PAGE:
Bahubali was a son of a king called Adinatha who was also called Bhagwan Rishabh Dev. Adinatha lived so long ago that it is possible that we shall never know when he was born and when he died. It is also hard to know how many sons he had; some say he had four, others say that he had one hundred. Legend says that he introduced his people to agriculture, pottery and generally improving their lot. Despite his work at educating and improving the lives of his people he wished to give up his kingdom to devote himself to his contemplative life. Having decided to do this he divided his realm amongst his sons. Adinatha left his kingdom, shed his trappings of wealth and became as ascetic and eventually he was recognised as the first of the Jain prophets or tirthankars.


“Hang on a minute. I wanna take some more photos. I’ve posted three already but no one’s liked them yet.”

“That’s probably because most of your mates are here on the trip!”

“Oh yeah. Well, a couple more.”

“Okay. Then we should carry on. Not far to the top now.”

“I’m just going to text Shaz. I can see she’s still coming up. I’d have thought she would have given up ages ago.”


Two of his sons were Bharat, the eldest, and Bahubali, the youngest. Bharat thought it was a pity that the kingdom that his father had built up should be split and he embarked upon a campaign to reunite it. The other brothers soon acceded to his wishes and Bharat’s power grew as he added to his empire but Bahubali would not give up his portion of his father’s land. Eventually, the only way to settle this was by battle and the armies of the two brothers met to fight it out. However, wise men on both sides declared that such a battle would result in great bloodshed and that this was unnecessary. They pointed out that if theproblem was between Bharat and Bahubali then perhaps the best thing to do was for the two men to fight it out. They agreed.


“Look. We’ve reached the top of the steps. Where’s the statue then?”

“I think we have to climb a bit more yet. Look. Can you see his head just over that wall?”

“Oh yeah. What’s so important about this statue then? Stupid place to put one isn't it. Why climb all the way up here just to see a statue?”

“I don’t know, but look how far you can see now. The town is like a toy.”

“I suppose it does. My sister would like that. She’d have somewhere to put all her dolls.”

“I didn’t know you had a sister?”

“Yeah. lives with her mum. Well she’s my mum as well, my real mum. Dad’s wife is my step-mum.”

“Oh. I didn’t know that.”


So a duel was organised. However this was no ordinary duel. It was decided that there should be three rounds, each round consisting a different battle. For the first duel, the two men stood knee deep in a river and sprayed each other with water. This was no regular game of splash that children (and some adults) play but rather a game of strategy and how much you could scoop in your hands and throw at your opponent with a view to making him submit by running away or, more likely, by falling into the water. After much splashing, Bahubali got the upper hand. The speed with which he scooped the water and threw it at Bharat made it very difficult for Bharat to see and as he moved out of the way of the stream of water attacking him, he slipped and fell into the river.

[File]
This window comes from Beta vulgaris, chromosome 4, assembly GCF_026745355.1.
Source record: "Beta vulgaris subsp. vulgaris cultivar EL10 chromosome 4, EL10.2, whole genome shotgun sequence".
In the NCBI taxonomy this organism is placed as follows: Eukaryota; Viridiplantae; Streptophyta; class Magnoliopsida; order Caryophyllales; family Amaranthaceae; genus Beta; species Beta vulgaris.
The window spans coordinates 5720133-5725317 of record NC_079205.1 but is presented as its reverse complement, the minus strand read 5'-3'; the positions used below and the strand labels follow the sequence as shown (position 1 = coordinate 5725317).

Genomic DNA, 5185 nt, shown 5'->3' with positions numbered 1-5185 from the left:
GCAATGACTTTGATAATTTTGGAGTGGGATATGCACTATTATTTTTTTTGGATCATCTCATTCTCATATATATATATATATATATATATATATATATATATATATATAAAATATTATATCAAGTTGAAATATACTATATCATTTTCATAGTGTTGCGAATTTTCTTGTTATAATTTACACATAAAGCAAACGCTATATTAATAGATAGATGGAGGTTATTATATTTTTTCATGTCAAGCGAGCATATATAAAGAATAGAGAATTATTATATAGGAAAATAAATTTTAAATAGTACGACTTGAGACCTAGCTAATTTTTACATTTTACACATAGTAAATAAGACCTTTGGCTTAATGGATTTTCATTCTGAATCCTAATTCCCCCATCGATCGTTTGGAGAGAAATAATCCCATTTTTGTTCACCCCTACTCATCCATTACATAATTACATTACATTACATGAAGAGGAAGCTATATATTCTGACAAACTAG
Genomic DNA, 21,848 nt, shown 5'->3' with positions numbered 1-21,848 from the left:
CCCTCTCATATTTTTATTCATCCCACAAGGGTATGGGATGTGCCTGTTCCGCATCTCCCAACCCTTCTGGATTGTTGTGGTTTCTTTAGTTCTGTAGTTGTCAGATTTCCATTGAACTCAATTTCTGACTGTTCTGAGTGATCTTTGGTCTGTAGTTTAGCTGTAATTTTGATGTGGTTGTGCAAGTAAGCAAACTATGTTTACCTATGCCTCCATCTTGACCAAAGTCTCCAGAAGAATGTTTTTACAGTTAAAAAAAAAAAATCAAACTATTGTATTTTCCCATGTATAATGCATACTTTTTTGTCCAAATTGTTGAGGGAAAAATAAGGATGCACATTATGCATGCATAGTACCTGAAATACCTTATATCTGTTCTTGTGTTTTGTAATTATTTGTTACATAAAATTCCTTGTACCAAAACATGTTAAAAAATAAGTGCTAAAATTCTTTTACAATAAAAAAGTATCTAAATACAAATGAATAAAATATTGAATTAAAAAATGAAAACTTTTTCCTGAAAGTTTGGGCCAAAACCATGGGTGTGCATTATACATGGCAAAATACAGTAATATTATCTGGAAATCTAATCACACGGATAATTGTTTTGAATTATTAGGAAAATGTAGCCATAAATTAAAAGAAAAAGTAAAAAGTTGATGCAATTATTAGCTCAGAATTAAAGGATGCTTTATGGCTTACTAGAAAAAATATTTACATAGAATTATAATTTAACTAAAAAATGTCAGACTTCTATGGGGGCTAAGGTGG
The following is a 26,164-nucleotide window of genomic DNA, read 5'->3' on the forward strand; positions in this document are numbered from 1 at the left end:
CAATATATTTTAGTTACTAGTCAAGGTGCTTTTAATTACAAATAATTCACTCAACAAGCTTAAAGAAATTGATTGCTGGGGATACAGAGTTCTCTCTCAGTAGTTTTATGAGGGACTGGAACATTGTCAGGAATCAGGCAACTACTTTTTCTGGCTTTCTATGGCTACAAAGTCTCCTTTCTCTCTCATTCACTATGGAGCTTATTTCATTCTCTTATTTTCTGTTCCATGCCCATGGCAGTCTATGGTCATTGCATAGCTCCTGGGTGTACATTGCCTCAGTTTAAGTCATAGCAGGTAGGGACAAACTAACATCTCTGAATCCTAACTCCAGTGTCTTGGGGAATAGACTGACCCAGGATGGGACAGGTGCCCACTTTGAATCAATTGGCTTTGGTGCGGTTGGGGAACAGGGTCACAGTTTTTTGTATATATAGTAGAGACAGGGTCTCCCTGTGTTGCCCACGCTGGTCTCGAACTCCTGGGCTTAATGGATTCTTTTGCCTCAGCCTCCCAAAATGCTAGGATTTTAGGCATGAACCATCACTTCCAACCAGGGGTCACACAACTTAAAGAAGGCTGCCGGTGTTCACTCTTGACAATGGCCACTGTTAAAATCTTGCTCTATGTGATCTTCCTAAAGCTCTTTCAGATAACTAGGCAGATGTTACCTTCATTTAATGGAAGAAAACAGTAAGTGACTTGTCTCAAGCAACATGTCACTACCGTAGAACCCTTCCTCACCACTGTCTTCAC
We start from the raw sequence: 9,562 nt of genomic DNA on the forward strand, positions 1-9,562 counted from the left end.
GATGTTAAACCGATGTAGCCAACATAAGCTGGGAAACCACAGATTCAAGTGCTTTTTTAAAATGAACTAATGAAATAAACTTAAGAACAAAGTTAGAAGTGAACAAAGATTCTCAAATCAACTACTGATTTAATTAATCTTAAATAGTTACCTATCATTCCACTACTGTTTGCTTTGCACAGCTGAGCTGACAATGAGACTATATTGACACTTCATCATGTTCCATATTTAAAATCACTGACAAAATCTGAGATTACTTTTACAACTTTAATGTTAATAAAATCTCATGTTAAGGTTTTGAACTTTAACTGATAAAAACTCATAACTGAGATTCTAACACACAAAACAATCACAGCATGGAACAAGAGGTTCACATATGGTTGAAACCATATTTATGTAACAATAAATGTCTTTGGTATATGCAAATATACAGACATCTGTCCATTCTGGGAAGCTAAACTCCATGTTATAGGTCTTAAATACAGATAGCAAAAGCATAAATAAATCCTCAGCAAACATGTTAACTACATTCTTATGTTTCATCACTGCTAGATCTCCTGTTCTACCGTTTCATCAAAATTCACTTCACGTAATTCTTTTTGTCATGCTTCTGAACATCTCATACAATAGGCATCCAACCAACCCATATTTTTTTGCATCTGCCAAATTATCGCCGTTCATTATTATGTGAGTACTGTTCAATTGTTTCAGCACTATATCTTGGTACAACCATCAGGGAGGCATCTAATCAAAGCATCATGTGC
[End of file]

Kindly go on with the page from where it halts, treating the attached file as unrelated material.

“Do you see your sister much?”

“No. About once or twice a year. Mum doesn't have much and if I go and stay it makes things a bit stressed.”

“Where does she live?”

“About 220km from me. In a small village. That’s another reason for not going very often. There’s nothing to do. It’s not like being in Chennai where there is always something to do. At Mum’s village they just sit and talk and that’s only when they’re not cooking or cleaning or doing something in the fields.”


The second duel was a lot drier. It was a game of stare. Standing in the bright, hot midday sun, without any shade, they faced each other and stared. The one who blinked first would lose. Despite complaining that he had something in his eye that made Bharat blink the first time, Bahubali agreed to a best-of-three competition. Bharat won the second round but Bahubali won the third.


“This rock is hot.”

“Yeah. I put my hand on it and I thought it would burn”

“That would be a good thing to take back wouldn’t it. A blister on your hand.”

“It would get out of writing an essay for a few days!”

“Yes. But you would still have to do it. And they would say that you could use the computer.”

“Look at this writing. Is it writing? It looks just like scribble. Organised scribble but still scribble. Do you think its some sort of graffiti?”

“Looks like it. Perhaps these old Jains liked to leave their tags.”

“Come on. Lets go on.”

“Yeah. Alright.”


Now the third duel was a wrestling match. This would be the chance for Bharat to win back some points but also, unlike the other two duels, it was a possibility that he could physically conquer his younger brother. The wrestling began and a large crowd gathered to see what was going on. As the two men locked together it was difficult to see who would come out on top. Eventually Bahubali seemed to be gaining the advantage and at one point managed to lift Bharat above his head. He then walked round the edge of the circle made by the crowd, with his brother held helplessly aloft. At times he strutted proudly, showing off his strength and his domination and encouraging the crowd, asking in mocking tones what he should do with his brother. His own brother….. It was this thought that made him stop much to the annoyance of the crowd, who thought he lost his marbles, and to the great concern of Bharat as he thought that his end had come.


“Do you miss her?”


“Your Mum of course.”

“Well of course. Actually I do, but not as if I want to live her. I love my Dad and my step-mum. She’s been there for over ten years. It’s alright. But. It’s just not a complete family.”